Sonic LAB: Novation Impulse Review

Quality controller with Live integration      16/01/12
12:45 mins    

Buying Choices


The most pronounced and obvious thing about the Novation Impulse is that it feels luxurious, an extremely rare phenomenon within this price range.
They have obviously put the time in to make sure that the semi-weighted, ultra-sensitive keyboard not only plays well but feels and looks like a piano keyboard, you'll be left wondering if how they did it.
The Impulse feels robust with its chunky sides, but is in fact surprisingly light. The knobs, the buttons, mod and pitch wheel are all solid but tactile with their neoprene-like finish. The low profile faders (nine on the Impulse 49 and 63, one on the Impulse 25) feel firm which bodes well for longevity.

It is clear that Novation wanted to develop a versatile controller, that was also very simple to use. This can be seen in the way that the Impulse's screen is always telling you what's going on, or indeed what it expects you to do next. If that wasn't enough, by hitting the HELP button the Impulse asks you to touch a fader, knob or drum pad and it tells you what you can do with it.

Of course, not everyone wants to use it as a DAW controller though. So fortunately, the whole standalone set up is very inviting. A clear screen and template editing, being able to split the keys into (up to four) zones and even preview what assignable knob, pad, button, fader is being assigned to what CC.

I really dig the  arpeggio on the Impulse too, it has some unique features with warp and beat roll, which to my mind are enough to make the Impulse a very desirable object.
The pads also have a luxurious depth and feel for beats, as well as allowing you to integrate with Live for some clip launching, and feature tri-colour back-lit action, making them stand out for stage use.

Automap 4 is a vast improvement on Automap 3. (which is multiple award winning software in its own right) Automap 4 is much more polite, and just pops up with a little window in the top right of your screen to tell you what’s going on. The new set up wizard is a darn sight easier than reading a pdf too. There’s just step by step instruction on how to set it up with your (supported)  DAW:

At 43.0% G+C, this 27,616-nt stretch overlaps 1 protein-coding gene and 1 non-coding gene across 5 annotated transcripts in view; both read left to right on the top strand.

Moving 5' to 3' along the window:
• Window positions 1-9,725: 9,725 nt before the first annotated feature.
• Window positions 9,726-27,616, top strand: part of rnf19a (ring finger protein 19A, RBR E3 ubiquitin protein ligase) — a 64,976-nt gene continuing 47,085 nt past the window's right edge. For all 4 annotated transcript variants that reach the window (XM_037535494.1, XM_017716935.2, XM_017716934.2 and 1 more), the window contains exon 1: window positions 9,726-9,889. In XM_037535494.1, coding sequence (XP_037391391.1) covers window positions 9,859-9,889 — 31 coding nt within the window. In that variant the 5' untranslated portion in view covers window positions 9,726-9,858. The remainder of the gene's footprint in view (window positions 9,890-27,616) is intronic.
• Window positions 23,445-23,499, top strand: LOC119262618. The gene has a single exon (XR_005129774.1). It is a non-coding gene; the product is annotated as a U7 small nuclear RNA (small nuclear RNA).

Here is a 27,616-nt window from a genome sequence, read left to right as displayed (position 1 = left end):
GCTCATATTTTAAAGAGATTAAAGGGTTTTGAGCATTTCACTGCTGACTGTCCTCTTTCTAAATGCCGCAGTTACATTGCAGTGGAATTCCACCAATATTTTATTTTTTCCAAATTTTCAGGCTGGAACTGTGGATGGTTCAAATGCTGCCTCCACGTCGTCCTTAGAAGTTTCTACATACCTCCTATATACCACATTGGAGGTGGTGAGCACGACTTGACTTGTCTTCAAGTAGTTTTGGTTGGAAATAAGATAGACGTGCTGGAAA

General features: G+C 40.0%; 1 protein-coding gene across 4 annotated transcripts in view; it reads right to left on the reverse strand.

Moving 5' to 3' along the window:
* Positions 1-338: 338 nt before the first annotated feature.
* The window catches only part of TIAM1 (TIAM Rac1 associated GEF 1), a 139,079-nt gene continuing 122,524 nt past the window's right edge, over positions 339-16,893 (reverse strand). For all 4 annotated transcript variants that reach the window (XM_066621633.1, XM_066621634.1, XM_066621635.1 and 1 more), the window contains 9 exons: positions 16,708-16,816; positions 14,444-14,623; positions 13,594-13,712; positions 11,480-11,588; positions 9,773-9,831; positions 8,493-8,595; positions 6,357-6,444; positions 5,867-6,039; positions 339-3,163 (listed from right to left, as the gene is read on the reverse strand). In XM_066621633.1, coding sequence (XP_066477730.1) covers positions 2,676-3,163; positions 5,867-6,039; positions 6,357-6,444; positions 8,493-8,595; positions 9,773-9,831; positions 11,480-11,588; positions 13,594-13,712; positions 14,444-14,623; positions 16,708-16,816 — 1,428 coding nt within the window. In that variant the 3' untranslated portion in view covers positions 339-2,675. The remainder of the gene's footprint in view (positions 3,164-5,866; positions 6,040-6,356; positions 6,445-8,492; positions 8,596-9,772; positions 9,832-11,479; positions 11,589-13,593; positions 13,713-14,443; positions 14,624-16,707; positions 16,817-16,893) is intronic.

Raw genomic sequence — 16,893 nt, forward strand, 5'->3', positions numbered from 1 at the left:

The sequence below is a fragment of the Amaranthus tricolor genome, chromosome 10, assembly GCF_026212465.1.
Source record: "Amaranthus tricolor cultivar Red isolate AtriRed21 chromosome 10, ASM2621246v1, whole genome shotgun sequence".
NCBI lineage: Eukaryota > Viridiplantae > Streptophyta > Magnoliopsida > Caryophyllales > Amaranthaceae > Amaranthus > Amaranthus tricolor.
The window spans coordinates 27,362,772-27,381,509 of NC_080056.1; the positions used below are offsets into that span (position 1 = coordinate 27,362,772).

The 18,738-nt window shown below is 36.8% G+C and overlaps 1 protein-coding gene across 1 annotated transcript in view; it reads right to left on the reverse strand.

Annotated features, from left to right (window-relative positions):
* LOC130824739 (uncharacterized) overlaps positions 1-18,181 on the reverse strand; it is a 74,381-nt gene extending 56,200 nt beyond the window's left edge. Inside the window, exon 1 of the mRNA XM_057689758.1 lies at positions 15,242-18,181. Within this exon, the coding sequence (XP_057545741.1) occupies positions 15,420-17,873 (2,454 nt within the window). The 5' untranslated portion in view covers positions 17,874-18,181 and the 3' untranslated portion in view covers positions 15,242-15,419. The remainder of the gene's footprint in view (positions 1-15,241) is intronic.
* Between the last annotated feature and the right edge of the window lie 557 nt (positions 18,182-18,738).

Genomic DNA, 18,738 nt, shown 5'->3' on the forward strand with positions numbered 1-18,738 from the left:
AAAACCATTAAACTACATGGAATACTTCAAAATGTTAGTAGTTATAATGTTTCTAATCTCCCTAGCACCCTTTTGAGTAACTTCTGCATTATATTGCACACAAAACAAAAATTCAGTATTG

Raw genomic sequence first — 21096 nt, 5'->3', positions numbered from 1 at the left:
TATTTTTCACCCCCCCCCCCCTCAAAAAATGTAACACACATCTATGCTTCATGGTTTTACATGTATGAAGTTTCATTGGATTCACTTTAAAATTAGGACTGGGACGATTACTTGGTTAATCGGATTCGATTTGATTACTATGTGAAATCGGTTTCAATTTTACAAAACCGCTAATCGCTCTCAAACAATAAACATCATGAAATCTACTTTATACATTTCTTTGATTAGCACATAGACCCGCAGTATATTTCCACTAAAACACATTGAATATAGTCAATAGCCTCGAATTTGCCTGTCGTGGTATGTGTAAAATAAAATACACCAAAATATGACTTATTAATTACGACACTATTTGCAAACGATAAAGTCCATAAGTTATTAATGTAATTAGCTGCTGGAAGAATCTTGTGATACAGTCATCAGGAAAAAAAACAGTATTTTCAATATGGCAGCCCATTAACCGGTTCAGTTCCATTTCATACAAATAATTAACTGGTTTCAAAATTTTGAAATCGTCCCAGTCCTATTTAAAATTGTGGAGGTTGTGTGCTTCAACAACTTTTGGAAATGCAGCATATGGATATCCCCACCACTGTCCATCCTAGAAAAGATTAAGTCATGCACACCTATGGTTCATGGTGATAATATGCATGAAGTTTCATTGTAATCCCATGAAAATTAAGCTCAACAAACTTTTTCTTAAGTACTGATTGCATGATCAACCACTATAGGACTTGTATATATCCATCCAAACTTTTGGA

ProTools,Live,  Logic, Cubase, Reason/Record and Sonar as well as Studio One, Garageband, Reaper and FL Studio

All in all, I’m very impressed by the Impulse. My only niggle being that the LEARN and SHIFT buttons are the one and the same thing. I really had to concentrate on not messing up and shifting when I wanted to learn and vice versa.

After little time you’ll find yourself integrating with the Impulse and controlling your DAW and other gizmos like second nature. By utilising the Impulse’s unique and nifty features such as the arpeggio warp and beat roll you’ll also find that the Impulse has some off the wall ideas, even if you’re running out of them.

A worthy purchase if you are in the market for a quality, do-it-all MIDI controller keyboard with a little extra besides. In not the lowest priced controller on the market, but in this case, the features justify the price.

Available now (street prices)
Impulse 25 £199 / $249.99
Impulse 49 £249.99 / $349.99
Impulse 61 £299.99 / $399.99


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